ID-100309958First off, risk taking is really about decision making, the lack of perceived authority, task discretion, and reward for doing so. Employees that do not make decisions often do so because their company’s culture discourages it. This is cultivated through the management team and their practices. This is quite often an unexpected negative outcome of a company that lacks a cultural plan to encourage customer centric actions with those that have direct customer contact.

Employees that don’t make decisions have little or no choice but to get the answer for a customer from those that have the power or information. Usually, the power lies in controlling that information and it is intended to be a business control that simply hedges risk. However, in this case, it kills the customer! This can be because of a lack of training and knowledge or a matter of policy and the preferred hierarchical nature of the company.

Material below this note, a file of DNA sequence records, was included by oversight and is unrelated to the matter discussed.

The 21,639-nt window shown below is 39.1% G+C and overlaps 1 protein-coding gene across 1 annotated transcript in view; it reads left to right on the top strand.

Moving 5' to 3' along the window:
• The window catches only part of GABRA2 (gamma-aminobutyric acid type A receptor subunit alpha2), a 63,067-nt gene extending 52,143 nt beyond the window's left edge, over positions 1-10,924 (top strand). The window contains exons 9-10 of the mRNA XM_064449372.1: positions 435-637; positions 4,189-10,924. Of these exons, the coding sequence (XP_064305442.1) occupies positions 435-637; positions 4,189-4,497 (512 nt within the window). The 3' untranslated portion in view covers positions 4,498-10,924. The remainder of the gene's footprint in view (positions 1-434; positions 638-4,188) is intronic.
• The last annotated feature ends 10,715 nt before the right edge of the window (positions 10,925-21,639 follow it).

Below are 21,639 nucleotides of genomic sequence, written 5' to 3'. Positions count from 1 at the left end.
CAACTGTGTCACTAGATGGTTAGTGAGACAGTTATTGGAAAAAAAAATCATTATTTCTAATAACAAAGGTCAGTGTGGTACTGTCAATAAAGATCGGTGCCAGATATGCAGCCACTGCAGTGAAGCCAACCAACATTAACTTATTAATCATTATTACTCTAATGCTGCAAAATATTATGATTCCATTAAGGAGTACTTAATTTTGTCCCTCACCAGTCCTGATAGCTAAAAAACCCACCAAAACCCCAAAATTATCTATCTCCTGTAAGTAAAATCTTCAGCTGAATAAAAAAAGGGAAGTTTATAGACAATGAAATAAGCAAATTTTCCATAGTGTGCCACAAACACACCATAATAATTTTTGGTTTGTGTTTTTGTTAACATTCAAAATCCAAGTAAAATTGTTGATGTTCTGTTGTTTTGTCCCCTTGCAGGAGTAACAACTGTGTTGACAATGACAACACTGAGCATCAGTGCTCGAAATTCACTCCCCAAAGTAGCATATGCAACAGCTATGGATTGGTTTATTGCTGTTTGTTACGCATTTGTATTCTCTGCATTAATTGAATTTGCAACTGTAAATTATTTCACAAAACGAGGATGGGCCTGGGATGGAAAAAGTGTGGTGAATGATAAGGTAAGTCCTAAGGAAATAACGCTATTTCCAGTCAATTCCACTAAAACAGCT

Close your eyes and remember when this happened to you, a roommate, someone from your household, etc. Is there anything more frustrating than when you’re on the phone with that utility, or in line at the retail store, or airport and the service associate needs a manager? All you needed was to make a return, change a seat, or get your bill in the correct name. The worst part is that the supervisor does not do anything fancy—they just need a stupid code or a key to take care of your return or to move your flight.

A culture that values its customers empowers and encourages risks that take place in the act of serving a customer!